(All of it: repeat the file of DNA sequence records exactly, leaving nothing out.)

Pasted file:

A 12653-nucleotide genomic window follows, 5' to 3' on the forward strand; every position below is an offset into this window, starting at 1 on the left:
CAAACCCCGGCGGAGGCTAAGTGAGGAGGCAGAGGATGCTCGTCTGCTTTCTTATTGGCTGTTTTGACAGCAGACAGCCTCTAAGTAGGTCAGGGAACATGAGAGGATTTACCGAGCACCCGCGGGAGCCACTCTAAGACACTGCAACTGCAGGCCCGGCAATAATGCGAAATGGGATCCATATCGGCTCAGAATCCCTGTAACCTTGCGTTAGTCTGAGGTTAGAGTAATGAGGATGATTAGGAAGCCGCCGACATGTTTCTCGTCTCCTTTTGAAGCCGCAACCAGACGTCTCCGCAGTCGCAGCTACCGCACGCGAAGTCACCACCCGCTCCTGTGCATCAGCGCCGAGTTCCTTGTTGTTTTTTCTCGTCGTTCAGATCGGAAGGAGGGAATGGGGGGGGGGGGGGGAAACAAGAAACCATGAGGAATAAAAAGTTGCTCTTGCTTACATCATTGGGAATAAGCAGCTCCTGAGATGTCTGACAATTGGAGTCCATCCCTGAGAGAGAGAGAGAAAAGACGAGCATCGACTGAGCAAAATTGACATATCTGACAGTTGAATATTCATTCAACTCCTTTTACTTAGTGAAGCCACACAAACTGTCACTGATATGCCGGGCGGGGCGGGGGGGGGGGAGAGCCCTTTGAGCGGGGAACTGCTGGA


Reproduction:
A 12653-nucleotide genomic window follows, 5' to 3' on the forward strand; every position below is an offset into this window, starting at 1 on the left:
CAAACCCCGGCGGAGGCTAAGTGAGGAGGCAGAGGATGCTCGTCTGCTTTCTTATTGGCTGTTTTGACAGCAGACAGCCTCTAAGTAGGTCAGGGAACATGAGAGGATTTACCGAGCACCCGCGGGAGCCACTCTAAGACACTGCAACTGCAGGCCCGGCAATAATGCGAAATGGGATCCATATCGGCTCAGAATCCCTGTAACCTTGCGTTAGTCTGAGGTTAGAGTAATGAGGATGATTAGGAAGCCGCCGACATGTTTCTCGTCTCCTTTTGAAGCCGCAACCAGACGTCTCCGCAGTCGCAGCTACCGCACGCGAAGTCACCACCCGCTCCTGTGCATCAGCGCCGAGTTCCTTGTTGTTTTTTCTCGTCGTTCAGATCGGAAGGAGGGAATGGGGGGGGGGGGGGGAAACAAGAAACCATGAGGAATAAAAAGTTGCTCTTGCTTACATCATTGGGAATAAGCAGCTCCTGAGATGTCTGACAATTGGAGTCCATCCCTGAGAGAGAGAGAGAAAAGACGAGCATCGACTGAGCAAAATTGACATATCTGACAGTTGAATATTCATTCAACTCCTTTTACTTAGTGAAGCCACACAAACTGTCACTGATATGCCGGGCGGGGCGGGGGGGGGGGAGAGCCCTTTGAGCGGGGAACTGCTGGA